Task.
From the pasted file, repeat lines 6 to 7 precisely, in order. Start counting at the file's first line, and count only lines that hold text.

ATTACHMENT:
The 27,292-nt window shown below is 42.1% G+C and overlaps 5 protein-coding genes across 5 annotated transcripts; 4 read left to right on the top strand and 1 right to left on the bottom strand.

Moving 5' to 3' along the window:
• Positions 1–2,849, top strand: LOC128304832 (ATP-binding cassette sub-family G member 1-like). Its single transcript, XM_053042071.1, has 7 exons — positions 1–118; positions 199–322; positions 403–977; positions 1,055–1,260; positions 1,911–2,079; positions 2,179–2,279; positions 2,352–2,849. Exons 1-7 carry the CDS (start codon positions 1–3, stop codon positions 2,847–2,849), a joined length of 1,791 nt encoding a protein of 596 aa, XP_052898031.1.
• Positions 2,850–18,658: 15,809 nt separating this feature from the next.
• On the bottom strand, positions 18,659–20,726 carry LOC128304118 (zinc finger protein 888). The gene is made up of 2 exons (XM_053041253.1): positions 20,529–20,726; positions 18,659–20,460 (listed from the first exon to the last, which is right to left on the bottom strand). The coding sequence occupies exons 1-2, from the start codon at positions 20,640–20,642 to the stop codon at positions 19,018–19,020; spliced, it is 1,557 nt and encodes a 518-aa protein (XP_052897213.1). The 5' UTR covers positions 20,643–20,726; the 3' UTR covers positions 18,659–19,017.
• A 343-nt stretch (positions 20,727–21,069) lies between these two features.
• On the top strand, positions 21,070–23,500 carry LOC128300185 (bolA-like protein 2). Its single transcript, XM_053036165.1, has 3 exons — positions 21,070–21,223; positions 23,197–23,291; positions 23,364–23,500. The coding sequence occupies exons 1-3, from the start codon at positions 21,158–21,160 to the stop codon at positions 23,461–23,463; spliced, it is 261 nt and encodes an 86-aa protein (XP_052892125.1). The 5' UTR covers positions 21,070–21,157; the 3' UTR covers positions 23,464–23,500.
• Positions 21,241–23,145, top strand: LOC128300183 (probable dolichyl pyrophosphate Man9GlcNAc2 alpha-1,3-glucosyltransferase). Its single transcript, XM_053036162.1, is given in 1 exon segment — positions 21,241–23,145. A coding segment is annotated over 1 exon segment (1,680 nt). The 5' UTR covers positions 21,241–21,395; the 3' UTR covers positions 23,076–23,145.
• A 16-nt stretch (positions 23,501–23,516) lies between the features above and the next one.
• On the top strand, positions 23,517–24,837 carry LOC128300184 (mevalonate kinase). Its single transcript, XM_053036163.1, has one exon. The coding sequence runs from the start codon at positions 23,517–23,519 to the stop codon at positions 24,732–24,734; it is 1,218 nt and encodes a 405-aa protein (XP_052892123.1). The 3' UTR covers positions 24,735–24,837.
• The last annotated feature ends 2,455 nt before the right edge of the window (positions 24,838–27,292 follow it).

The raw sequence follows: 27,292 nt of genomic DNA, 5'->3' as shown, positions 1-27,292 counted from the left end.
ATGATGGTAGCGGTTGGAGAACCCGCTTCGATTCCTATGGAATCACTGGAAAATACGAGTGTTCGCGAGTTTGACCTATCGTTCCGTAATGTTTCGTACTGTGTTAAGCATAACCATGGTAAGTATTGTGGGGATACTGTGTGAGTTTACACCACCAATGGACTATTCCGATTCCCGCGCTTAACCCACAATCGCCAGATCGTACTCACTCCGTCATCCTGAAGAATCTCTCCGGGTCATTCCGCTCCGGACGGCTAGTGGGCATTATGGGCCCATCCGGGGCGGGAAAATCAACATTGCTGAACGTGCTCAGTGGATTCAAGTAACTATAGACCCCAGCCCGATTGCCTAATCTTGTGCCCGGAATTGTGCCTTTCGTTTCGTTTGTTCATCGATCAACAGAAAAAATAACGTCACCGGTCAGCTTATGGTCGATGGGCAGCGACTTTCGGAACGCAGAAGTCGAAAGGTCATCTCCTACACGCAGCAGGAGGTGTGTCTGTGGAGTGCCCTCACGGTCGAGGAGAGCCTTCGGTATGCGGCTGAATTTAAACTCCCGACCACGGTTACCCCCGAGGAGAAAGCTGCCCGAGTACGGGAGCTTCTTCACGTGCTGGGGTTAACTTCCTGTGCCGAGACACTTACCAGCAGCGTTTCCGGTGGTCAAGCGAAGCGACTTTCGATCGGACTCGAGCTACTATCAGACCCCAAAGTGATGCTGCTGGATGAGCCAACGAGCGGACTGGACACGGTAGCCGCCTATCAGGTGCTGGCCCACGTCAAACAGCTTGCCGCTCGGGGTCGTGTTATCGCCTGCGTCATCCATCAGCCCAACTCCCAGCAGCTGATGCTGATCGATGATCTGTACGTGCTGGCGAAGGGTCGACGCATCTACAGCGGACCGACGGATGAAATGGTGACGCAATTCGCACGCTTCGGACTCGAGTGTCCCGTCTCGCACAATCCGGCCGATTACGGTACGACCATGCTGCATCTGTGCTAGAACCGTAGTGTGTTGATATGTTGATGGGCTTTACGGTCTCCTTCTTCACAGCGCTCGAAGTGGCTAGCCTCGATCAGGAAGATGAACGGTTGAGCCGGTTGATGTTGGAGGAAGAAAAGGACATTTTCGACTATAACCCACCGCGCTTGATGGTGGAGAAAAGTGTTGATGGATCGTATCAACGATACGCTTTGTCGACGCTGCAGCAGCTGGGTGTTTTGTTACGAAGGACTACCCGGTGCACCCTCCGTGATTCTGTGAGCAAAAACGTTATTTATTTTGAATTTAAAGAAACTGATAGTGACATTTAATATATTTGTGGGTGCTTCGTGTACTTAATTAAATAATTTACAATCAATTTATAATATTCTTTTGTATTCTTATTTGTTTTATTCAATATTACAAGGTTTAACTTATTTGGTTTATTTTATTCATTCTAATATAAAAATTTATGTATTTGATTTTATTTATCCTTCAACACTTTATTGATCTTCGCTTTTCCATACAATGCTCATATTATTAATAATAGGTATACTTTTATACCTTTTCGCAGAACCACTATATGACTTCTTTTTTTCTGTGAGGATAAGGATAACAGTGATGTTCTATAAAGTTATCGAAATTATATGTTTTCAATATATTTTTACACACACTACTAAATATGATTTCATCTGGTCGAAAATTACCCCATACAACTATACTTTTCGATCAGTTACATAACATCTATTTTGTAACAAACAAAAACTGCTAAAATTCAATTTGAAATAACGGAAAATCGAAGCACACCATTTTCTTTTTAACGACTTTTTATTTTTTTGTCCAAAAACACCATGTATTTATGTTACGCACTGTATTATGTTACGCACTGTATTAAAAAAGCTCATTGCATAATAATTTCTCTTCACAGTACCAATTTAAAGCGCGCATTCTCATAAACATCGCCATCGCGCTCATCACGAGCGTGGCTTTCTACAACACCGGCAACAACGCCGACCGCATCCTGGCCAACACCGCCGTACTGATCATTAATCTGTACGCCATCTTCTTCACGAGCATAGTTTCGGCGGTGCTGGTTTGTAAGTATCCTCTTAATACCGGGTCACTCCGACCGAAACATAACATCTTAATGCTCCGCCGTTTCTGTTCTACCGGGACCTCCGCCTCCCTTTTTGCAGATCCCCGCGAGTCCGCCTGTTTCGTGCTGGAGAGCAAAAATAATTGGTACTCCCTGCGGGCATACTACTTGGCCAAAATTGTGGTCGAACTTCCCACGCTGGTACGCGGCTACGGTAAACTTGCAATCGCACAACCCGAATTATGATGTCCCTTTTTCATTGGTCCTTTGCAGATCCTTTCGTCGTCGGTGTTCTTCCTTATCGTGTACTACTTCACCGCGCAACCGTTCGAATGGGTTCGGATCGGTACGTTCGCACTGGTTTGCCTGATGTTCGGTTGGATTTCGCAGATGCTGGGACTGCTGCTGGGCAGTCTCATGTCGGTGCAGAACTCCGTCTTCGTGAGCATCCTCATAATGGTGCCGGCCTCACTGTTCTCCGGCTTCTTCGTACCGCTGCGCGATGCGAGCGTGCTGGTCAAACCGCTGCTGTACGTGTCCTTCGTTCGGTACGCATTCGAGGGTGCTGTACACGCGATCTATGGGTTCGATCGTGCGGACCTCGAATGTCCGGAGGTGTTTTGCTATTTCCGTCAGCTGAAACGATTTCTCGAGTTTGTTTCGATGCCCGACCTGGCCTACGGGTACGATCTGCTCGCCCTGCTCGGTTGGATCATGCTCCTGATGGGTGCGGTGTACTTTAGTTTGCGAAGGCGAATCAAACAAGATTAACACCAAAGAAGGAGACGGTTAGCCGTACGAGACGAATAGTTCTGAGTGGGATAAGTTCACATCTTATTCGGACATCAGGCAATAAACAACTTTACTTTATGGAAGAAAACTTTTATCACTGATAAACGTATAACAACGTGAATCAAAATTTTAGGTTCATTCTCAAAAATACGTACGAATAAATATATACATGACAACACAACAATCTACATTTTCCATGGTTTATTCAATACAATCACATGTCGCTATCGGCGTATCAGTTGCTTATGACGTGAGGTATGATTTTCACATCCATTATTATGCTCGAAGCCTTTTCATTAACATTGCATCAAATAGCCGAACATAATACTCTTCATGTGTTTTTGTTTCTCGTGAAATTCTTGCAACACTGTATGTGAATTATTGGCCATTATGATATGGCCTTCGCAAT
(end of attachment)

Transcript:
• A 343-nt stretch (positions 20,727–21,069) lies between these two features.
• On the top strand, positions 21,070–23,500 carry LOC128300185 (bolA-like protein 2). Its single transcript, XM_053036165.1, has 3 exons — positions 21,070–21,223; positions 23,197–23,291; positions 23,364–23,500. The coding sequence occupies exons 1-3, from the start codon at positions 21,158–21,160 to the stop codon at positions 23,461–23,463; spliced, it is 261 nt and encodes an 86-aa protein (XP_052892125.1). The 5' UTR covers positions 21,070–21,157; the 3' UTR covers positions 23,464–23,500.